Instead of treating each case after it’s happened, we prove and create a culture of respect for human rights in a workplace, ushering in a world of workplaces that are impervious, vaccinated, against modern slavery. So Slavefreetrade is an initiative designed with system seeking to overcome and avoid many of the problematic issues and concerns around all existing methods. So up until now, human rights defied quantification. So “Libertas” quantifies human rights, which means we’re able to monitor, assess and compare in a way that’s completely agnostic to product, geography, industry, socioeconomic conditions.
Existing responses like rescues and audits, and investigations like I’ve been doing, cannot scale. They’re labor-intensive, they’re expensive. So “Libertas” is designed to be scalable, remote, cheap, global coverage, and takes out intermediaries from the system where failure often comes.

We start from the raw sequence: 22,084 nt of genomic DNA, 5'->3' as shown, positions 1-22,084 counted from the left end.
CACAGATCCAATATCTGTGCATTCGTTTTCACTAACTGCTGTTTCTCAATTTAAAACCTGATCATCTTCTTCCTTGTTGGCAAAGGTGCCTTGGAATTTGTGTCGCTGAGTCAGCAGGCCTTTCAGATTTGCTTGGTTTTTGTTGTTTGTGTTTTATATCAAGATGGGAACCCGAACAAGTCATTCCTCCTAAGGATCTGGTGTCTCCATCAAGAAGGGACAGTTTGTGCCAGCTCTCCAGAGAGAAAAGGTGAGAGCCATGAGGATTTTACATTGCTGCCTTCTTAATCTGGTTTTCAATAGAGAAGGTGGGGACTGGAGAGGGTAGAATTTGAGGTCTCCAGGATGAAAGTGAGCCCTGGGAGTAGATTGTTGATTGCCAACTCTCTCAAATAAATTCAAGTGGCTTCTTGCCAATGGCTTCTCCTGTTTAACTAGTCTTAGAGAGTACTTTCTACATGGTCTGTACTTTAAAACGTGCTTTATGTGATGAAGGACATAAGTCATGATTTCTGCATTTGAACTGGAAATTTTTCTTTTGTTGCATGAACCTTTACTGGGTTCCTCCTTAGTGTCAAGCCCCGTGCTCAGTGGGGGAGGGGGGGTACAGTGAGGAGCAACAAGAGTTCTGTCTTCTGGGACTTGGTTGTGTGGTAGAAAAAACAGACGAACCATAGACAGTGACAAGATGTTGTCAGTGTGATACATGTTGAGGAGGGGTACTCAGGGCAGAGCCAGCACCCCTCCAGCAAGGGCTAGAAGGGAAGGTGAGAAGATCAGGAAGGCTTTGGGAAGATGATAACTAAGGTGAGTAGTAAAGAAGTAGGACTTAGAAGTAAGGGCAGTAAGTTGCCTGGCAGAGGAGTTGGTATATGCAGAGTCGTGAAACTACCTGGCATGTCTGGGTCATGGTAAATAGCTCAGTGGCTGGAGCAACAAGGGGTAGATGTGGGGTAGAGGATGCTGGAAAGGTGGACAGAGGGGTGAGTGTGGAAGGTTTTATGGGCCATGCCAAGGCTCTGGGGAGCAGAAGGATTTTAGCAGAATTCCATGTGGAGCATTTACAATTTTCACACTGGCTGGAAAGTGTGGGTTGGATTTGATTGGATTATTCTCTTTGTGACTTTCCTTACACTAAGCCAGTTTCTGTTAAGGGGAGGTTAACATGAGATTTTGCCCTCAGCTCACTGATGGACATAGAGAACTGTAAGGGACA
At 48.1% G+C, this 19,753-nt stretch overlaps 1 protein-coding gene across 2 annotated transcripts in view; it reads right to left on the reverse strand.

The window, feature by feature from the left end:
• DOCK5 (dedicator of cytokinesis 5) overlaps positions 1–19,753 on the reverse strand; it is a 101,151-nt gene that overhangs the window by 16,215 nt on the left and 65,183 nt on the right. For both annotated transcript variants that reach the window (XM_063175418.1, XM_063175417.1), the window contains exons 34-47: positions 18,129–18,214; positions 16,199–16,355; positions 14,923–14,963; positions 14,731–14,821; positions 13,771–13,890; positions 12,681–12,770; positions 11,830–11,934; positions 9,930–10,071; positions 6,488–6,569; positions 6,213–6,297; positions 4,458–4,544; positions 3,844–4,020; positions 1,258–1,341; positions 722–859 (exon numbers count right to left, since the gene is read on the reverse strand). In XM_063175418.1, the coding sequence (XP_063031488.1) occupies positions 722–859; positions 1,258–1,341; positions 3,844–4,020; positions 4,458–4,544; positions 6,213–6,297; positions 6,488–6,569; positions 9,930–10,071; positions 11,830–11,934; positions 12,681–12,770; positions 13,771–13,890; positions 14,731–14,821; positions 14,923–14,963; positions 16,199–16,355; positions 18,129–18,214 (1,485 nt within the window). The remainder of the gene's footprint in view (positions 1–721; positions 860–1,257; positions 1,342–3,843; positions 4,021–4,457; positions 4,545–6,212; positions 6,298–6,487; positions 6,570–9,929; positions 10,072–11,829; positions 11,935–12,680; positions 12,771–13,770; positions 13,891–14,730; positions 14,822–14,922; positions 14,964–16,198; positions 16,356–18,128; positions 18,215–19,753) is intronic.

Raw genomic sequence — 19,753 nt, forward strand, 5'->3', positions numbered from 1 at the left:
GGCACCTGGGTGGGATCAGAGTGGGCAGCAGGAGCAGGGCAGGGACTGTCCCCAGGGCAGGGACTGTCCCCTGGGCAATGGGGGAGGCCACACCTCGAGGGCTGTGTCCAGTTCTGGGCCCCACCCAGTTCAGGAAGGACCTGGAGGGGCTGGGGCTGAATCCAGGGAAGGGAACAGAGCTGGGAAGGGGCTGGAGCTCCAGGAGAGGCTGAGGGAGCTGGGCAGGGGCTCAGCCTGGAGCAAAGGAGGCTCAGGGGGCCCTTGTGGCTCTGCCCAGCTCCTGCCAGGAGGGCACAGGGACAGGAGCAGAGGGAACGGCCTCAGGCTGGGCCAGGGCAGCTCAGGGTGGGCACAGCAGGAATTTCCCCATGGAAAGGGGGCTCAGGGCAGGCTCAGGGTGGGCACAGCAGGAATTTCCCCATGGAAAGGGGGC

Current models, most of you who know about audit will support me on this, are easily defeated and defrauded. Fraud, false statements, coercion, collusion, greenwashing are commonplace, and the “Libertas” model counters all of those conditions.
I think most of you would also believe and understand that staff are largely ignored or voiceless in the majority of existing initiatives. There is no comprehensive canvassing of views of workers in BCorp, Fairtrade, Global Reporting Initiative, sustainability initiatives like EcoVadis and Sustainalytics and so on, they can’t universally canvass workplaces. And so the staff are ignored or voiceless. You’re pretty much capturing only the corporate view. So “Libertas” amplifies the voices of those in workplaces in support of their own conditions and in support of the improvement of those conditions.
Now, up until now, power and commodity chains has been very unbalanced and very unfair. So “Libertas” has a democratizing effect. The staff working in the global value and commodity chains are the overwhelming majority of people in those chains. Their voices do matter, but they’re not being canvassed until now. Now, supply chains are disaggregated, complex, globalized, opaque. These are the sorts of words we tend to hear about supply chains. So “Libertas” converts opaque chains, disaggregated networks, to collaborative networks, by making each establishment in a business network dependent on the human rights performance of the others.